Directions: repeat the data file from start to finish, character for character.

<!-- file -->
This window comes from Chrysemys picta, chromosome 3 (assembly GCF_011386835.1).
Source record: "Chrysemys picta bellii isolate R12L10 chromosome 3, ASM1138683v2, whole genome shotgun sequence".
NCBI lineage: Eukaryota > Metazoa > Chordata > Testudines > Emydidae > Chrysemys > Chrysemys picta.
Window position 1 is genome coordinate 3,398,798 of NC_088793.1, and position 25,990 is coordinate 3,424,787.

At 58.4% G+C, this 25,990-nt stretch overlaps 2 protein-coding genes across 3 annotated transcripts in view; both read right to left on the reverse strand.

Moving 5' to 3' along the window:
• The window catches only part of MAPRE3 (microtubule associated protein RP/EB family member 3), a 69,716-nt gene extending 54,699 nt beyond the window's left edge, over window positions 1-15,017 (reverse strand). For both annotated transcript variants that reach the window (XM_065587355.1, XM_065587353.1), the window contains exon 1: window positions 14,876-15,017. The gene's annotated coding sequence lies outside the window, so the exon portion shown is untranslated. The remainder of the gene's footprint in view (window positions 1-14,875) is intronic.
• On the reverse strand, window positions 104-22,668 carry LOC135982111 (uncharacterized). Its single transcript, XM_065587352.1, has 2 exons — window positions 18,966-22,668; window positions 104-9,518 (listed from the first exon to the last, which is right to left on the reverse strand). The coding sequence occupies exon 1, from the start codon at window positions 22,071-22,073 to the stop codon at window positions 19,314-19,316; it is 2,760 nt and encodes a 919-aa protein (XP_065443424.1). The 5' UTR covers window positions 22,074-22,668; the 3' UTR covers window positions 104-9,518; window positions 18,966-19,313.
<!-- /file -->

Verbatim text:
This window comes from Chrysemys picta, chromosome 3 (assembly GCF_011386835.1).
Source record: "Chrysemys picta bellii isolate R12L10 chromosome 3, ASM1138683v2, whole genome shotgun sequence".
NCBI lineage: Eukaryota > Metazoa > Chordata > Testudines > Emydidae > Chrysemys > Chrysemys picta.
Window position 1 is genome coordinate 3,398,798 of NC_088793.1, and position 25,990 is coordinate 3,424,787.

At 58.4% G+C, this 25,990-nt stretch overlaps 2 protein-coding genes across 3 annotated transcripts in view; both read right to left on the reverse strand.

Moving 5' to 3' along the window:
• The window catches only part of MAPRE3 (microtubule associated protein RP/EB family member 3), a 69,716-nt gene extending 54,699 nt beyond the window's left edge, over window positions 1-15,017 (reverse strand). For both annotated transcript variants that reach the window (XM_065587355.1, XM_065587353.1), the window contains exon 1: window positions 14,876-15,017. The gene's annotated coding sequence lies outside the window, so the exon portion shown is untranslated. The remainder of the gene's footprint in view (window positions 1-14,875) is intronic.
• On the reverse strand, window positions 104-22,668 carry LOC135982111 (uncharacterized). Its single transcript, XM_065587352.1, has 2 exons — window positions 18,966-22,668; window positions 104-9,518 (listed from the first exon to the last, which is right to left on the reverse strand). The coding sequence occupies exon 1, from the start codon at window positions 22,071-22,073 to the stop codon at window positions 19,314-19,316; it is 2,760 nt and encodes a 919-aa protein (XP_065443424.1). The 5' UTR covers window positions 22,074-22,668; the 3' UTR covers window positions 104-9,518; window positions 18,966-19,313.